RELEASE: A Day Without Women Would Cost the U.S. Almost $21 Billion in GDP, Analysis Finds
Washington, D.C. — On March 8, as advocates observe International Women’s Day, women worldwide are expected to take part in the “A Day Without A Woman” strike to fight back against gender inequality, gender-based violence, and attacks on reproductive freedom. Ahead of the strike, a new analysis by the Center for American Progress, or CAP, finds that each year, women’s labor contributes $7.6 trillion to the United States’ gross domestic product, or GDP. If all paid working women in the United States took off a day of work, it would cost the country almost $21 billion in GDP.
The analysis, which also includes a breakdown of women’s contributions to GDP by state, underscores how significant and crucial women are to the health of the U.S. economy. In fact, women comprise of almost half of the U.S. workforce. Moreover, women’s earnings are becoming increasingly important to their families’ well-being: Previous research from CAP finds that nearly two-thirds of mothers were primary, sole, or co-breadwinners for their families in 2015—an increase from previous years.
“Women have long played a vital role in the economy, but women’s earnings and economic contributions are becoming more and more essential,” said Kate Bahn, an Economist at CAP and co-author of the analysis. “However, due to occupational segregation and the devaluation of jobs that women disproportionately hold, outdated labor standards, and insufficient work-family policies, women in the United States aren’t able to meet their full economic potential.”
Notably, economic measures such as GDP do not include unpaid labor, which is mostly taken on by women, meaning that women’s economic contributions extend far beyond paid labor. One analysis found that incorporating unpaid domestic work—such as housework and family caregiving—into U.S. GDP would raise it by 26 percent. Recognizing this value, the “A Day Without A Woman” strike encourages women to take a day off from not only paid labor but also unpaid labor.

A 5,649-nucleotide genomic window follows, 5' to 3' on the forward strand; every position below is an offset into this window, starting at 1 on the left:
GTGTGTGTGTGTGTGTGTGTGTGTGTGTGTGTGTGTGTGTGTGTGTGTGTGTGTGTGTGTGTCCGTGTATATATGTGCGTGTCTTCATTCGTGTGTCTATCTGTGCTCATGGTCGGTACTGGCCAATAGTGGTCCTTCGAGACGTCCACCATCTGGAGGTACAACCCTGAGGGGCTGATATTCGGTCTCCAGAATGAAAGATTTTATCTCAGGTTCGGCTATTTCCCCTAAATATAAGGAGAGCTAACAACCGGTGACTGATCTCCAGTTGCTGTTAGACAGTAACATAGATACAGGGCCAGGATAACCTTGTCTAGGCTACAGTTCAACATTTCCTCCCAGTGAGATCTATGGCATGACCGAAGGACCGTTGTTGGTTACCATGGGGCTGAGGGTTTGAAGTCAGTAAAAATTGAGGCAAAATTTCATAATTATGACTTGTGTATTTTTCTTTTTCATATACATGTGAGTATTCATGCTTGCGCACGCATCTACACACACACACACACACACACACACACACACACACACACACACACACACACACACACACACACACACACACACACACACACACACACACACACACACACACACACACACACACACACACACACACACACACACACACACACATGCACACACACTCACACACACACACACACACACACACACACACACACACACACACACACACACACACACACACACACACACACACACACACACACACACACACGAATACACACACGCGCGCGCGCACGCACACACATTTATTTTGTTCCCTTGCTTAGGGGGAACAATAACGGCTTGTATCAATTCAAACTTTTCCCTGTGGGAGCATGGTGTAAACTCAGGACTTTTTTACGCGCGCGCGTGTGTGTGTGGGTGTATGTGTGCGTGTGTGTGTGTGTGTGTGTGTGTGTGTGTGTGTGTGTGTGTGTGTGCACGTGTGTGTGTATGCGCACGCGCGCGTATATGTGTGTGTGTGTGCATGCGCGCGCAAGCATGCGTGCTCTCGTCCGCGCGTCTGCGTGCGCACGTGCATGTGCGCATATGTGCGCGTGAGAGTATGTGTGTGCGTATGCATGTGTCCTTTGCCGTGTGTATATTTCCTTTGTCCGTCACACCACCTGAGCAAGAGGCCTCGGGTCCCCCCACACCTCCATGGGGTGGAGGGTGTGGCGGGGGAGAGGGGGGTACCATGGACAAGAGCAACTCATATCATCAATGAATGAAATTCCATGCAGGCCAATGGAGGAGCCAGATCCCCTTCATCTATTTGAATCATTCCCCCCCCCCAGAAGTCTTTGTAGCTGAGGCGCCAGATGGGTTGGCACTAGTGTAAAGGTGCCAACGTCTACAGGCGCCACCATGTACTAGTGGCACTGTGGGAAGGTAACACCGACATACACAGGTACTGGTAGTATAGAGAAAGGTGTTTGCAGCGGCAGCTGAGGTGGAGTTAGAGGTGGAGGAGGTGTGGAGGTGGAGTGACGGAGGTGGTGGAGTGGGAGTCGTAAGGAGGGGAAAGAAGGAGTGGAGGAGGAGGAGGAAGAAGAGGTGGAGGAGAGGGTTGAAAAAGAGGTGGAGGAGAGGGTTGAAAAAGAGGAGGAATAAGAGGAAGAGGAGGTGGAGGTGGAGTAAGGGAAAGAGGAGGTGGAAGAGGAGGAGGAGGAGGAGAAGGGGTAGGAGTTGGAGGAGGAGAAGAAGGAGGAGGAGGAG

At a time when women’s economic contributions are so vital to their families and the U.S. economy, America must do more to ensure its work-family policies fully address the challenges of today’s working families. Policymakers can start by putting in place family- and worker-friendly policies—such as paid family and medical leave, paid sick leave, and expanded access to high-quality, affordable child care—to ensure that all working families have the supports they need.
Read the analysis: A Day in the U.S. Economy Without Women by Kate Bahn and Annie McGrew
More facts on women’s economic security:
- Every year, working families in the United States lose out on at least $28.9 billion in lost wages because they lack access to affordable child care and paid family and medical leave.
- Black and Latina mothers are more likely to be breadwinners than white mothers: 70.7 percent of black mothers and 40.5 percent of Latina mothers were primary or sole breadwinners in 2015, compared with 37.4 percent of white mothers.
- Currently, women who work full time year round in the United States make, on average, just 80 cents for every $1 earned by men. For women of color, these disparities are even starker: 63 cents for African American women, 60 cents for Native Hawaiian and Pacific Islander women, 58 cents for American Indian women, and 54 cents for Hispanic women.
For more information or to speak to an expert, contact Chelsea Kiene at firstname.lastname@example.org or 202.478.5328.